Arizona 6th District
The city of Phoenix is exceedingly young. Conservative trailblazer Barry Goldwater, born in 1909, grew up knowing people who remembered when the Valley of the Sun—or the Valley, as most people say—was virtually empty, with a few parched settlements set above the dry riverbed. As late as 1950, only 106,000 people lived in Phoenix and 331,000 in all of Maricopa County. But the air conditioner and military technology transformed Phoenix from a sleepy whistle-stop to today’s high-rise-studded metropolis, with 1.5 million city dwellers and nearly 4 million people in Maricopa County. From 2000 to 2007, Maricopa posted the largest numerical gain of any county in the nation. This is not, as some people think, a giant retirement village, nor is it overrun by crooked land salesmen and fast-buck artists, though Phoenix has attracted its share of each.
2008 Presidential Vote
|Cook Partisan Voting Index|
The second-largest city in Maricopa County is Mesa, south of the Salt River and east of Phoenix. It was founded by Mormons in 1878 on a square mile, and was laid out Salt Lake City-style on broad streets with large lots. A gleaming white Mormon temple was built in 1927, one of the few in the United States then. In 1950, Mesa had 17,000 people, enough to make it Arizona’s third-largest city. In 2007, it had 453,000 people, more than Minneapolis or Pittsburgh. Mesa has been making plans to grow even more. A former Air Force base is now Phoenix-Mesa Gateway Airport, with plans for it to become a major multimodal center for passengers and freight. Nearby is the site of a proposed giant hotel and conference center on the former GM Desert Proving Ground. Next door is Arizona State University’s Polytechnic campus.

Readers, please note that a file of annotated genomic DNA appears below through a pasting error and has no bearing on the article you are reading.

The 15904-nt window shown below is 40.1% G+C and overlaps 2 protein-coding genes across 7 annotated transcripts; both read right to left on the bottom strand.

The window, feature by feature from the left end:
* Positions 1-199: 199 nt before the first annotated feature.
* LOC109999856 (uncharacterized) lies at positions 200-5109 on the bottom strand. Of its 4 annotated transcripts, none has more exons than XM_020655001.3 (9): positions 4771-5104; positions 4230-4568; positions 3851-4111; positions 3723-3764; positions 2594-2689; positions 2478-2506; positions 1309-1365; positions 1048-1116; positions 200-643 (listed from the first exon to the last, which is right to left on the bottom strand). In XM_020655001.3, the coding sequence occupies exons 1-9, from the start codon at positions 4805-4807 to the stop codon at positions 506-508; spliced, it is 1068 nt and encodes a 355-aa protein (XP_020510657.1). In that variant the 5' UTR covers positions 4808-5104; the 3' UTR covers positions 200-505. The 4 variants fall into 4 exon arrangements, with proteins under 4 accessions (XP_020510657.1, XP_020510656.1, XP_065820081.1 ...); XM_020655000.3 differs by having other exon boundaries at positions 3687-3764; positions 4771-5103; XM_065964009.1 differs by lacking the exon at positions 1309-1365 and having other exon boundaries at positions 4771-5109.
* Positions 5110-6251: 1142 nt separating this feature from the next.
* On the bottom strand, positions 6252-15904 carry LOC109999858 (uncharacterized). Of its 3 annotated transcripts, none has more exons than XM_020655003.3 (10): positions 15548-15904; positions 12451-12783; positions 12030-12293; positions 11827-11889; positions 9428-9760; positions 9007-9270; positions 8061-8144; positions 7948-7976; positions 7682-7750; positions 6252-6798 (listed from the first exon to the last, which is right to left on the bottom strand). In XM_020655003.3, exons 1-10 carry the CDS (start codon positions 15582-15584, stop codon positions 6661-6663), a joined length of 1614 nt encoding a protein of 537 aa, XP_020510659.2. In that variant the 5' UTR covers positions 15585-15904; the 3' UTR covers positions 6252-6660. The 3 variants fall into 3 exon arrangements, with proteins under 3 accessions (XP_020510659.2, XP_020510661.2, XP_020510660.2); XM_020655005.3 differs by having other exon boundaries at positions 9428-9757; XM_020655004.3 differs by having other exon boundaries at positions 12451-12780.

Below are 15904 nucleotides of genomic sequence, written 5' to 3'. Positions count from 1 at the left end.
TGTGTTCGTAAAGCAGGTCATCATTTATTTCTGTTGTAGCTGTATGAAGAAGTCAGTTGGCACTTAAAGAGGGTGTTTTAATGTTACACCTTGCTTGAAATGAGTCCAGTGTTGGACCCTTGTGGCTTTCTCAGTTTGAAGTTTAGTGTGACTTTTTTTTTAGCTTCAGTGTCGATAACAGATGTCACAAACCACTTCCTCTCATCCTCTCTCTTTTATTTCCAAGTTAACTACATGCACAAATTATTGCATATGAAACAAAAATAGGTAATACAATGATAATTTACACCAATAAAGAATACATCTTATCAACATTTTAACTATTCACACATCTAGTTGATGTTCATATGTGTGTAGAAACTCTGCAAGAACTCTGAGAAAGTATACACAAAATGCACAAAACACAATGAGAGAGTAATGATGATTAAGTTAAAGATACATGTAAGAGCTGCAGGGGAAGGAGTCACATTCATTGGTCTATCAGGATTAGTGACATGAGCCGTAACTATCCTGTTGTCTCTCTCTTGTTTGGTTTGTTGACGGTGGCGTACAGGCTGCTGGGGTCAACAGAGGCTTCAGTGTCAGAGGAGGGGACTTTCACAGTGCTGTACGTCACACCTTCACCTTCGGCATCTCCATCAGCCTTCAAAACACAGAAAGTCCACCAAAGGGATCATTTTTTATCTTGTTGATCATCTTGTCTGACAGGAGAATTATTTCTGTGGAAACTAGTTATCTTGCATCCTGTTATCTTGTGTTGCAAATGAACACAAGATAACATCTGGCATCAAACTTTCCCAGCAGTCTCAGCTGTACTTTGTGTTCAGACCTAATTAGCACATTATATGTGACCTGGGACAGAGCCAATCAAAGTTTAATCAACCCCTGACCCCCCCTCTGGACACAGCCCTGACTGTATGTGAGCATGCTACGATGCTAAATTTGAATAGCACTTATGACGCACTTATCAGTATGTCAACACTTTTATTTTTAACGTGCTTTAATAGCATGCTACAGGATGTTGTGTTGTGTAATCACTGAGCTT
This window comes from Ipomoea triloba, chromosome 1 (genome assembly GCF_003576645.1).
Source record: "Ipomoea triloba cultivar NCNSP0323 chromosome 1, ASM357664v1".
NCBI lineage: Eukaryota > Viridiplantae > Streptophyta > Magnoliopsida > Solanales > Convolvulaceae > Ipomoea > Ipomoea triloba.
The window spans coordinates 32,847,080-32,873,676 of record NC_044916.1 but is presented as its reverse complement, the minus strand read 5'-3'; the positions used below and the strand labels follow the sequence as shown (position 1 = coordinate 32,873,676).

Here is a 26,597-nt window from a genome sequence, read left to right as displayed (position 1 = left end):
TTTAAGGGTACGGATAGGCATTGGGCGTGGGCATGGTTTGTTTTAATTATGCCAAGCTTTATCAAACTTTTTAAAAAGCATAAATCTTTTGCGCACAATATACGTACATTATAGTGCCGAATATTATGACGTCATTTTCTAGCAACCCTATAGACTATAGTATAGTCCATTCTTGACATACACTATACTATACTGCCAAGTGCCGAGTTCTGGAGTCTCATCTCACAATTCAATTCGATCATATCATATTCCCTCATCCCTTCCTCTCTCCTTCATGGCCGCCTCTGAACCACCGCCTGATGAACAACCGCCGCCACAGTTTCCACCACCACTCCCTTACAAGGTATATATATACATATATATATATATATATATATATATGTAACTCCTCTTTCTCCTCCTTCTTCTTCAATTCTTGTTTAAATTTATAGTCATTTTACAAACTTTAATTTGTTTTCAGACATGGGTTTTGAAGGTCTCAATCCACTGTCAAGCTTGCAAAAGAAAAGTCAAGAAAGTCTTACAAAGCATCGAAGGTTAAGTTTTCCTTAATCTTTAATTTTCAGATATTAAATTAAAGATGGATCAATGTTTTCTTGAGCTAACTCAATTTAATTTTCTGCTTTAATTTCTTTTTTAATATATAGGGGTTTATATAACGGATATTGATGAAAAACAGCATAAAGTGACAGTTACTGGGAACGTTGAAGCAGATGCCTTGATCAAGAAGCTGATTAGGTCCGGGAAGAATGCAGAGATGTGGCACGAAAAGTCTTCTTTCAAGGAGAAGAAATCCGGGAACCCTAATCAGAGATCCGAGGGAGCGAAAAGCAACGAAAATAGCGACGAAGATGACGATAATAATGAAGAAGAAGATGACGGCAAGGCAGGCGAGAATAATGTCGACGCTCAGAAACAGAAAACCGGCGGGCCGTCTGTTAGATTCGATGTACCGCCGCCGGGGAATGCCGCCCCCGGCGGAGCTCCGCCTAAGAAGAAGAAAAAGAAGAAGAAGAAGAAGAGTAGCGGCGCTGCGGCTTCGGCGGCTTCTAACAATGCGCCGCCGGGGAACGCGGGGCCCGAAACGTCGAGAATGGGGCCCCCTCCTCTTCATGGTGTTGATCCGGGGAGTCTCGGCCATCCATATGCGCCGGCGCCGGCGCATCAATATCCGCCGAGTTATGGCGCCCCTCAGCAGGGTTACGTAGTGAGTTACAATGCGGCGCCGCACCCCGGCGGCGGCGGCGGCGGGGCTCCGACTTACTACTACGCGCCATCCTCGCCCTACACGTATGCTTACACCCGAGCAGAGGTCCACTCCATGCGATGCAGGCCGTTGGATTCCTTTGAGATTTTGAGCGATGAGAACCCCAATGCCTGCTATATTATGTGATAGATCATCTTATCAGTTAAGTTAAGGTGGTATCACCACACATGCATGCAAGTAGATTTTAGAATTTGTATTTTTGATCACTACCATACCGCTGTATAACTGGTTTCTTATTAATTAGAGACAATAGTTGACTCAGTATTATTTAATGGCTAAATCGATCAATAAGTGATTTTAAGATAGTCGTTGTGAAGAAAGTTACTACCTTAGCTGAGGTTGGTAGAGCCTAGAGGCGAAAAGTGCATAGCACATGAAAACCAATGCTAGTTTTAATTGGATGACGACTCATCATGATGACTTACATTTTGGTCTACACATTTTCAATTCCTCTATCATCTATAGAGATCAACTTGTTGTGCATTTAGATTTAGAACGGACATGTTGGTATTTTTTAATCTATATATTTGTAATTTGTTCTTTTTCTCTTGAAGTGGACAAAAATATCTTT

The 6th Congressional District of Arizona is made up of the southeast suburbs of Phoenix, with distinct incorporated towns like Mesa, Chandler, Gilbert, and Queen Creek. It crosses the Pinal County line and includes fast-growing Apache Junction, Gold Camp, and Sun Lakes. For years growth has been constant here: In 2007, Chandler and Gilbert had populations of 246,000 and 208,000, respectively. But with the collapse of the local housing market and the departure of many Latinos after Arizona adopted tough enforcement policies on illegal immigrants, growth is slowing considerably. The 6th includes some high-income precincts, and Asians lead whites in income in Chandler and Gilbert. But the district’s cultural tone is resolutely middle class and churchgoing. By most measures, it is the most Republican district in Arizona.